Globally, cybercrime costs hundreds of billions of dollars each year and it comes in many forms, from computer hacking to phishing scams.
At the forefront of the fight is the U.S. Secret Service.
While law enforcement is trying to stay on top of it, people are urged to do their part because in the end it’s the consumers who will foot the bill.
A listing of stolen credit card numbers was found last month when authorities searched two homes on Quiet Way in Louisville.
“I’ll be pretty conclusive — it probably came from a recent data breech,” said Paul Johnson with the U.S. Secret Service. “In this case we hit the mother lode.”
According to Johnson, who heads up the Louisville Secret Service Office, the paperwork, an encoder, and a laptop — everything needed to wreak havoc on someone’s credit — were in a child’s backpack.
“Stolen credit card numbers get re-encoded on a re-encoding device. You go to a legitimate store and you want to start buying as many of these as you can,” Johnson said.
Johnson said thieves load gift cards, then sell them at pawn shops for 50 cents on the dollar.
In the case on Quiet Way, three men and a woman, described by authorities as Cuban and Mexican nationals were arrested. All pleaded not guilty
The Secret Service said it was just one of many identity theft scams.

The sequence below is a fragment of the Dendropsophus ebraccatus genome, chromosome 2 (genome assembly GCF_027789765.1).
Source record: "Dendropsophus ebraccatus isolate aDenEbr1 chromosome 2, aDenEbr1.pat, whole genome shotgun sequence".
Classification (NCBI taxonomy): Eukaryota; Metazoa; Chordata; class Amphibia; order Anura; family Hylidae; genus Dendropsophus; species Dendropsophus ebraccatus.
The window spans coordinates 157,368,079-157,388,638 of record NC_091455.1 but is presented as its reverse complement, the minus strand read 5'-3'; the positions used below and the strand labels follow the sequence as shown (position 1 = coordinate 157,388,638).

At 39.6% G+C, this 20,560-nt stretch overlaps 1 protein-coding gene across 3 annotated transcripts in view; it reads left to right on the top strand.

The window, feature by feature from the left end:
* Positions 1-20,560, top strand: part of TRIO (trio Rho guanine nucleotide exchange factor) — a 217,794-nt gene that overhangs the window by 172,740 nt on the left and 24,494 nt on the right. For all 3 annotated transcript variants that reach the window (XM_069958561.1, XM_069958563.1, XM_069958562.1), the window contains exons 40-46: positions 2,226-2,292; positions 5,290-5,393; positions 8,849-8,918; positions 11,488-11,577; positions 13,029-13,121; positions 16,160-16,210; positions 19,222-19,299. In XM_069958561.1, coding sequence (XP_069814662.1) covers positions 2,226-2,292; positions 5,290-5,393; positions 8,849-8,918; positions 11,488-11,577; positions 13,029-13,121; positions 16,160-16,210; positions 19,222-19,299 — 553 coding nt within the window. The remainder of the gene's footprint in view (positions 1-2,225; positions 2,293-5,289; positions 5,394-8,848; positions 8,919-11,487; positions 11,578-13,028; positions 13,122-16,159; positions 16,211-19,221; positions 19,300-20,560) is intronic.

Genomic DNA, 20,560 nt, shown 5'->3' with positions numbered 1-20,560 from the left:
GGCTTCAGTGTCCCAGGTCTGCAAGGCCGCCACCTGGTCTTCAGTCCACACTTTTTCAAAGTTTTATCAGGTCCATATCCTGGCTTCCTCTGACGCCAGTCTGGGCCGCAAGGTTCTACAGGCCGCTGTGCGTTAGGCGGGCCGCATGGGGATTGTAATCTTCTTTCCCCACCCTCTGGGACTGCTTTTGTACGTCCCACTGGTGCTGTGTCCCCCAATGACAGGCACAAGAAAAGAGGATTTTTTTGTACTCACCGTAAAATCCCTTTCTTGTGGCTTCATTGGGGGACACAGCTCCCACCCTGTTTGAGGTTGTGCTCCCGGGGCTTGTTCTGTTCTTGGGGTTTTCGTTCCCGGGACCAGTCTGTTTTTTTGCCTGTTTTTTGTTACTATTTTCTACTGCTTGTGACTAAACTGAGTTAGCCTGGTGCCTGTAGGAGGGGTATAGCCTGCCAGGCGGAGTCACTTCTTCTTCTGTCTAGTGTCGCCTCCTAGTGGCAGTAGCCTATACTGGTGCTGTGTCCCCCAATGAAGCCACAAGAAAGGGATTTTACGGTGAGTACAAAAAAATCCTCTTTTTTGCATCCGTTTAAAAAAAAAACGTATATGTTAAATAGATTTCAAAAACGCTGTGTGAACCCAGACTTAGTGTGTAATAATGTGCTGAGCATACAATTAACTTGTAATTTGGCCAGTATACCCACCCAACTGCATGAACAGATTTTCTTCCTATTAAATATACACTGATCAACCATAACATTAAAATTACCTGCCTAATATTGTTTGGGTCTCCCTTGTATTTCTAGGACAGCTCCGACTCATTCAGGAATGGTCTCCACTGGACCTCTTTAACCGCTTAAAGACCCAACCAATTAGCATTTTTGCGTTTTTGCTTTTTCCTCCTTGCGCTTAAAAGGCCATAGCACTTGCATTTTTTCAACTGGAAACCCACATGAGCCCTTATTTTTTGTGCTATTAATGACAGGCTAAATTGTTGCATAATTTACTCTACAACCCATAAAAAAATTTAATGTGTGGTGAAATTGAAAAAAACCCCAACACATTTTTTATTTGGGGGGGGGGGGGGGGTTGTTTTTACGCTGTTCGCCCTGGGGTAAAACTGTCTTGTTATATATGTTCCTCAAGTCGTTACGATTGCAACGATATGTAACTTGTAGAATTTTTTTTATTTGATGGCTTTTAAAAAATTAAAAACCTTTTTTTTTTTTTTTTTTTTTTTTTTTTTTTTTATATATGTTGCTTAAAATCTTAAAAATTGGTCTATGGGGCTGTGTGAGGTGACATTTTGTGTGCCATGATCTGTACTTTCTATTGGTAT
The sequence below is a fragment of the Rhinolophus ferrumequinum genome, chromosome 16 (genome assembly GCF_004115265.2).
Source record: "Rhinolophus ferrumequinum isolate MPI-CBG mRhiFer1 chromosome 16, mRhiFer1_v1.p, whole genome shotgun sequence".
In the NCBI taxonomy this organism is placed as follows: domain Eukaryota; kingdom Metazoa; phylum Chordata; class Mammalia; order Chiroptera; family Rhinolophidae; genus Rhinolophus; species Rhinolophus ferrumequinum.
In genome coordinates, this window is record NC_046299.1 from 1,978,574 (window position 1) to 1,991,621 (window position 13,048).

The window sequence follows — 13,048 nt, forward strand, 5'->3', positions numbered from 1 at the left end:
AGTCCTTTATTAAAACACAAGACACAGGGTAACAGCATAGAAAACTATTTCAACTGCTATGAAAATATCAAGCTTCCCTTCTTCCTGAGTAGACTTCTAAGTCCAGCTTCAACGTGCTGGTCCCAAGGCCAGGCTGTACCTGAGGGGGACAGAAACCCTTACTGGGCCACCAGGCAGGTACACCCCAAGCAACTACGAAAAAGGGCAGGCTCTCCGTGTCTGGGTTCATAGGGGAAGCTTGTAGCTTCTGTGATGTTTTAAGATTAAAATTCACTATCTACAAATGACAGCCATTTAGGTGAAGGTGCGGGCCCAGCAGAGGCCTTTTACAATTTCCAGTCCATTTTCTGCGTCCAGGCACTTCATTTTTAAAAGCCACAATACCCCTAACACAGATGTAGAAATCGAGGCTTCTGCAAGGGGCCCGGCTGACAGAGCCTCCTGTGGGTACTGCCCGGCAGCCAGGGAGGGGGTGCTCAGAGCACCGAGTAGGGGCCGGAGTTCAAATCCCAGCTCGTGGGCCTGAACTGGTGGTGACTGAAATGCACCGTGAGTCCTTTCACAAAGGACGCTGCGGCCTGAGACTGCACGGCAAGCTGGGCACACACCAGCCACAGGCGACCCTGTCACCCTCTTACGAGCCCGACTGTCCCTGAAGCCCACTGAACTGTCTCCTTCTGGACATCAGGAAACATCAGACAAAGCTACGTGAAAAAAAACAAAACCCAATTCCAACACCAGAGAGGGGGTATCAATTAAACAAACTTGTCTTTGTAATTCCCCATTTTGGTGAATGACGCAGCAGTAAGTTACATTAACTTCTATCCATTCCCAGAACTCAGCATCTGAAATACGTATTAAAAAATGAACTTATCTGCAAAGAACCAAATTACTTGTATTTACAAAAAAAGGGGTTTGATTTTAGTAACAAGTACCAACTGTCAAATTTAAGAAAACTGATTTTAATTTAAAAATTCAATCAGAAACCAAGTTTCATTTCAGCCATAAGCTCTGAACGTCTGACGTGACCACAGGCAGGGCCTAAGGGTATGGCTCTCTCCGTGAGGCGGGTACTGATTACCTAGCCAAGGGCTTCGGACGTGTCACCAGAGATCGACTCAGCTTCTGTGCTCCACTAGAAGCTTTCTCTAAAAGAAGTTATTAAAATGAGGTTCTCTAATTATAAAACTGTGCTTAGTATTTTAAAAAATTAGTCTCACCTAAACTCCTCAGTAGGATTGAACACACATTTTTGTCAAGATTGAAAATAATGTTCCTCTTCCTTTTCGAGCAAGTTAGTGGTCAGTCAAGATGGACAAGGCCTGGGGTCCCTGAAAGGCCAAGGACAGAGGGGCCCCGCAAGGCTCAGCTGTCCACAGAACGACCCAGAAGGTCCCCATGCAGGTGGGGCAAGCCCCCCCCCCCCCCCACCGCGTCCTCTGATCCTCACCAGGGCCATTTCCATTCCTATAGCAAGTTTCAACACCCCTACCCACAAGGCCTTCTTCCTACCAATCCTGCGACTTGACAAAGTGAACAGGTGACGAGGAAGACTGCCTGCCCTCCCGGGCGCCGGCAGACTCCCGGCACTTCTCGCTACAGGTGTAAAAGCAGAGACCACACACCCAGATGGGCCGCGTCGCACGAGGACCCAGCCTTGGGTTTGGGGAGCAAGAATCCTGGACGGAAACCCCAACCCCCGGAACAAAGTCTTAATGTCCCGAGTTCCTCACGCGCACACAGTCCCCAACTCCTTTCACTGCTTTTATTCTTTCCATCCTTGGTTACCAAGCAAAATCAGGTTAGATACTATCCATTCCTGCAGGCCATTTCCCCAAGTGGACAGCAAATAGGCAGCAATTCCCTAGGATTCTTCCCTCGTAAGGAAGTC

For example, in March, Darnell Brown and Tierra Be'ans each received 42 months in federal prison for fraud and ID theft.
Phony Georgia driver’s licenses were seized.
Police said surveillance video caught the couple buying merchandise at retailers using credit cards obtained by using phony IDs. The total loss to retailers in that case was more than $17,000.
“Criminals want your identity. Protect it with everything you have,” Johnson said.
Sometimes victims can’t see it coming.
It was recently discovered thieves installed skimmers at a New York City subway station to steal card numbers as tickets were being purchased. A tiny camera captured people typing in personal identification numbers.
Johnson said everyone has to stay vigilant.
“The public should be checking their credit rating. They should go to one of the three credit reporting companies and is anyone taking out credit in their name that they are aware of,” Johnson said.
Johnson said if you see a person in a self-service checkout line of a store loading up gift cards, report it to a clerk or police.
Clerks should also check to see if the numbers on the receipt match the last four numbers on the credit card.
Beware of phishing scams, either by the phone or in emails.
“It’s important for individuals to take responsibility for himself. Your identity is something people want. Your credit card number is something people want. You have to protect yourself. Police cannot do that for you,” Johnson said.